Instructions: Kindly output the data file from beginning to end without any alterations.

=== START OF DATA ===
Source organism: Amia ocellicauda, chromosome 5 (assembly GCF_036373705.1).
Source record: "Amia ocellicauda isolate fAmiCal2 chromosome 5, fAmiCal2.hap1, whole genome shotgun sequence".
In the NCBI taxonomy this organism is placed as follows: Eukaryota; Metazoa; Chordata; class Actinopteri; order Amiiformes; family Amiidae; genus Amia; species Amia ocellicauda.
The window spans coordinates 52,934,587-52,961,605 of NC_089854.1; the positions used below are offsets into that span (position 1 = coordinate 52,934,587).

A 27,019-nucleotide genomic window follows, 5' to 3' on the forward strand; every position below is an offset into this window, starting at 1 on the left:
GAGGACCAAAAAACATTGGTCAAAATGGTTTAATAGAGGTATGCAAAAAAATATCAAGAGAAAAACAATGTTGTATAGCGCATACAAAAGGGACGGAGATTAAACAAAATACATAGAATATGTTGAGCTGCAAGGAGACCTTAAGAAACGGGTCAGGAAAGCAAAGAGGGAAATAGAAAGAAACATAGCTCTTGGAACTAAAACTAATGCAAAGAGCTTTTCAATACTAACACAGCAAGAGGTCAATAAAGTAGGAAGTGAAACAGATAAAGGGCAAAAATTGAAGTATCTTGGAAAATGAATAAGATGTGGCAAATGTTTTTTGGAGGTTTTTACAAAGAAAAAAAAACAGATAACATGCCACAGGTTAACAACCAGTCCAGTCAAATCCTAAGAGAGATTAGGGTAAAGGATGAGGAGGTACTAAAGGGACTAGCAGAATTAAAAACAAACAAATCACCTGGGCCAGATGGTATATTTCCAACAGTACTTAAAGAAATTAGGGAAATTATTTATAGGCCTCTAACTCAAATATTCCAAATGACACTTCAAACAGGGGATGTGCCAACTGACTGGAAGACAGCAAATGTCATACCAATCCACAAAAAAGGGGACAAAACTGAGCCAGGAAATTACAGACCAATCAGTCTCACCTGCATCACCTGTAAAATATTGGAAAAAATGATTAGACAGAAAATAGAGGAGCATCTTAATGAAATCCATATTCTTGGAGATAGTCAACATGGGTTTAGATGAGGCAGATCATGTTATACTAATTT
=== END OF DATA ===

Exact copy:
Source organism: Amia ocellicauda, chromosome 5 (assembly GCF_036373705.1).
Source record: "Amia ocellicauda isolate fAmiCal2 chromosome 5, fAmiCal2.hap1, whole genome shotgun sequence".
In the NCBI taxonomy this organism is placed as follows: Eukaryota; Metazoa; Chordata; class Actinopteri; order Amiiformes; family Amiidae; genus Amia; species Amia ocellicauda.
The window spans coordinates 52,934,587-52,961,605 of NC_089854.1; the positions used below are offsets into that span (position 1 = coordinate 52,934,587).

A 27,019-nucleotide genomic window follows, 5' to 3' on the forward strand; every position below is an offset into this window, starting at 1 on the left:
GAGGACCAAAAAACATTGGTCAAAATGGTTTAATAGAGGTATGCAAAAAAATATCAAGAGAAAAACAATGTTGTATAGCGCATACAAAAGGGACGGAGATTAAACAAAATACATAGAATATGTTGAGCTGCAAGGAGACCTTAAGAAACGGGTCAGGAAAGCAAAGAGGGAAATAGAAAGAAACATAGCTCTTGGAACTAAAACTAATGCAAAGAGCTTTTCAATACTAACACAGCAAGAGGTCAATAAAGTAGGAAGTGAAACAGATAAAGGGCAAAAATTGAAGTATCTTGGAAAATGAATAAGATGTGGCAAATGTTTTTTGGAGGTTTTTACAAAGAAAAAAAAACAGATAACATGCCACAGGTTAACAACCAGTCCAGTCAAATCCTAAGAGAGATTAGGGTAAAGGATGAGGAGGTACTAAAGGGACTAGCAGAATTAAAAACAAACAAATCACCTGGGCCAGATGGTATATTTCCAACAGTACTTAAAGAAATTAGGGAAATTATTTATAGGCCTCTAACTCAAATATTCCAAATGACACTTCAAACAGGGGATGTGCCAACTGACTGGAAGACAGCAAATGTCATACCAATCCACAAAAAAGGGGACAAAACTGAGCCAGGAAATTACAGACCAATCAGTCTCACCTGCATCACCTGTAAAATATTGGAAAAAATGATTAGACAGAAAATAGAGGAGCATCTTAATGAAATCCATATTCTTGGAGATAGTCAACATGGGTTTAGATGAGGCAGATCATGTTATACTAATTT